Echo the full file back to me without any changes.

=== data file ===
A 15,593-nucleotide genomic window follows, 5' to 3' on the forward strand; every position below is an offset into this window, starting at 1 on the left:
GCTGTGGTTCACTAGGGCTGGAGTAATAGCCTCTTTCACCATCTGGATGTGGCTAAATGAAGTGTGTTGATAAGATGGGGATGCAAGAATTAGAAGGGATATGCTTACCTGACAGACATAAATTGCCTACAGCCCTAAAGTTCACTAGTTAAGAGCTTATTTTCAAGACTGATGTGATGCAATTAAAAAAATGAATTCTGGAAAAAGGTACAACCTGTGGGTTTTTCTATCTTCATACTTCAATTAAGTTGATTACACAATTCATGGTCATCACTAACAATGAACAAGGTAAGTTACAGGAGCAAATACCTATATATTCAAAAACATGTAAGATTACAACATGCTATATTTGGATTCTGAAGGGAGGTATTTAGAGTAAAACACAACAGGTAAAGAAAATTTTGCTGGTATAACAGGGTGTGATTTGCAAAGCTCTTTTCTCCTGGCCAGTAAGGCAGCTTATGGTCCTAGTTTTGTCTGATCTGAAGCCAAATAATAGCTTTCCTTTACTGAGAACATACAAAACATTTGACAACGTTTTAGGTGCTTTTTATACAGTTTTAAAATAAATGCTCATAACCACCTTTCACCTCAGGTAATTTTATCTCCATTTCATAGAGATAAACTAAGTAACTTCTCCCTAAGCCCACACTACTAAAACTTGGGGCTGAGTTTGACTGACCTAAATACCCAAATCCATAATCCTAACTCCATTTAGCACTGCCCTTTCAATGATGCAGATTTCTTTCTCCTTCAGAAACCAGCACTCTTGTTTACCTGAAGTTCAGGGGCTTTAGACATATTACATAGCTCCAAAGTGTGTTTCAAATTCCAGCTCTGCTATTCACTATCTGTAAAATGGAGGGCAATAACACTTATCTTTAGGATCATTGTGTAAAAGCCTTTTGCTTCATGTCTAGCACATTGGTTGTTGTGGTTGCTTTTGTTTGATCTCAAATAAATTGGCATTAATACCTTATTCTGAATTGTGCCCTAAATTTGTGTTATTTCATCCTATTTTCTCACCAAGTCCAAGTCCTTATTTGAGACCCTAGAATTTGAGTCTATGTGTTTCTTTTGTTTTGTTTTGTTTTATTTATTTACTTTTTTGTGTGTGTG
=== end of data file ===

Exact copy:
A 15,593-nucleotide genomic window follows, 5' to 3' on the forward strand; every position below is an offset into this window, starting at 1 on the left:
GCTGTGGTTCACTAGGGCTGGAGTAATAGCCTCTTTCACCATCTGGATGTGGCTAAATGAAGTGTGTTGATAAGATGGGGATGCAAGAATTAGAAGGGATATGCTTACCTGACAGACATAAATTGCCTACAGCCCTAAAGTTCACTAGTTAAGAGCTTATTTTCAAGACTGATGTGATGCAATTAAAAAAATGAATTCTGGAAAAAGGTACAACCTGTGGGTTTTTCTATCTTCATACTTCAATTAAGTTGATTACACAATTCATGGTCATCACTAACAATGAACAAGGTAAGTTACAGGAGCAAATACCTATATATTCAAAAACATGTAAGATTACAACATGCTATATTTGGATTCTGAAGGGAGGTATTTAGAGTAAAACACAACAGGTAAAGAAAATTTTGCTGGTATAACAGGGTGTGATTTGCAAAGCTCTTTTCTCCTGGCCAGTAAGGCAGCTTATGGTCCTAGTTTTGTCTGATCTGAAGCCAAATAATAGCTTTCCTTTACTGAGAACATACAAAACATTTGACAACGTTTTAGGTGCTTTTTATACAGTTTTAAAATAAATGCTCATAACCACCTTTCACCTCAGGTAATTTTATCTCCATTTCATAGAGATAAACTAAGTAACTTCTCCCTAAGCCCACACTACTAAAACTTGGGGCTGAGTTTGACTGACCTAAATACCCAAATCCATAATCCTAACTCCATTTAGCACTGCCCTTTCAATGATGCAGATTTCTTTCTCCTTCAGAAACCAGCACTCTTGTTTACCTGAAGTTCAGGGGCTTTAGACATATTACATAGCTCCAAAGTGTGTTTCAAATTCCAGCTCTGCTATTCACTATCTGTAAAATGGAGGGCAATAACACTTATCTTTAGGATCATTGTGTAAAAGCCTTTTGCTTCATGTCTAGCACATTGGTTGTTGTGGTTGCTTTTGTTTGATCTCAAATAAATTGGCATTAATACCTTATTCTGAATTGTGCCCTAAATTTGTGTTATTTCATCCTATTTTCTCACCAAGTCCAAGTCCTTATTTGAGACCCTAGAATTTGAGTCTATGTGTTTCTTTTGTTTTGTTTTGTTTTATTTATTTACTTTTTTGTGTGTGTG